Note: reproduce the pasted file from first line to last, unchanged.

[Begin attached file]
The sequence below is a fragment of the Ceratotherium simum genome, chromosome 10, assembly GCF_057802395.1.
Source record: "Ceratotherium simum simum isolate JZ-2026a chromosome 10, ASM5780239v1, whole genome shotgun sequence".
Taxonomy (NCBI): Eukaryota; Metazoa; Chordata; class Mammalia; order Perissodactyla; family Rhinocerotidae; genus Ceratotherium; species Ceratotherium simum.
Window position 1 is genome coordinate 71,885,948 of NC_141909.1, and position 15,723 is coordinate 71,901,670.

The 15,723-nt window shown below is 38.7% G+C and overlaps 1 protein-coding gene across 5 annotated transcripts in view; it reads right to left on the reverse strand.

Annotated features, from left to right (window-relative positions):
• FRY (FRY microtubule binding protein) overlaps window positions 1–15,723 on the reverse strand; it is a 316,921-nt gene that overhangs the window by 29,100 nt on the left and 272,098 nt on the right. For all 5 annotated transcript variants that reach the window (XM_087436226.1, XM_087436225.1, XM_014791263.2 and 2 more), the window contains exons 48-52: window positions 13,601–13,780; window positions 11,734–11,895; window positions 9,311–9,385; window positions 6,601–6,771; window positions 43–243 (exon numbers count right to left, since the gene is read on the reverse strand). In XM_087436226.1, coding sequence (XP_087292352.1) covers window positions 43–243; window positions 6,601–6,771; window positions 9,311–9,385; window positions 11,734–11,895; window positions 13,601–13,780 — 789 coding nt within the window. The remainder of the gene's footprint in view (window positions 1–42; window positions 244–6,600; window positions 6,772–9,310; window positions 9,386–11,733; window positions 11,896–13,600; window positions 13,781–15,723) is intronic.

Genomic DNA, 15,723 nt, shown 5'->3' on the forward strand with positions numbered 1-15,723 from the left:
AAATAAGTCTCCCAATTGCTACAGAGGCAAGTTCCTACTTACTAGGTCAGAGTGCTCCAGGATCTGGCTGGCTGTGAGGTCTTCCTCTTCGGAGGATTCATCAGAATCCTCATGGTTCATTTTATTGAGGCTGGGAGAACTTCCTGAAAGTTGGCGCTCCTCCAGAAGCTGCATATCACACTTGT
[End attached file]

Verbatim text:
The sequence below is a fragment of the Ceratotherium simum genome, chromosome 10, assembly GCF_057802395.1.
Source record: "Ceratotherium simum simum isolate JZ-2026a chromosome 10, ASM5780239v1, whole genome shotgun sequence".
Taxonomy (NCBI): Eukaryota; Metazoa; Chordata; class Mammalia; order Perissodactyla; family Rhinocerotidae; genus Ceratotherium; species Ceratotherium simum.
Window position 1 is genome coordinate 71,885,948 of NC_141909.1, and position 15,723 is coordinate 71,901,670.

The 15,723-nt window shown below is 38.7% G+C and overlaps 1 protein-coding gene across 5 annotated transcripts in view; it reads right to left on the reverse strand.

Annotated features, from left to right (window-relative positions):
• FRY (FRY microtubule binding protein) overlaps window positions 1–15,723 on the reverse strand; it is a 316,921-nt gene that overhangs the window by 29,100 nt on the left and 272,098 nt on the right. For all 5 annotated transcript variants that reach the window (XM_087436226.1, XM_087436225.1, XM_014791263.2 and 2 more), the window contains exons 48-52: window positions 13,601–13,780; window positions 11,734–11,895; window positions 9,311–9,385; window positions 6,601–6,771; window positions 43–243 (exon numbers count right to left, since the gene is read on the reverse strand). In XM_087436226.1, coding sequence (XP_087292352.1) covers window positions 43–243; window positions 6,601–6,771; window positions 9,311–9,385; window positions 11,734–11,895; window positions 13,601–13,780 — 789 coding nt within the window. The remainder of the gene's footprint in view (window positions 1–42; window positions 244–6,600; window positions 6,772–9,310; window positions 9,386–11,733; window positions 11,896–13,600; window positions 13,781–15,723) is intronic.

Genomic DNA, 15,723 nt, shown 5'->3' on the forward strand with positions numbered 1-15,723 from the left:
AAATAAGTCTCCCAATTGCTACAGAGGCAAGTTCCTACTTACTAGGTCAGAGTGCTCCAGGATCTGGCTGGCTGTGAGGTCTTCCTCTTCGGAGGATTCATCAGAATCCTCATGGTTCATTTTATTGAGGCTGGGAGAACTTCCTGAAAGTTGGCGCTCCTCCAGAAGCTGCATATCACACTTGT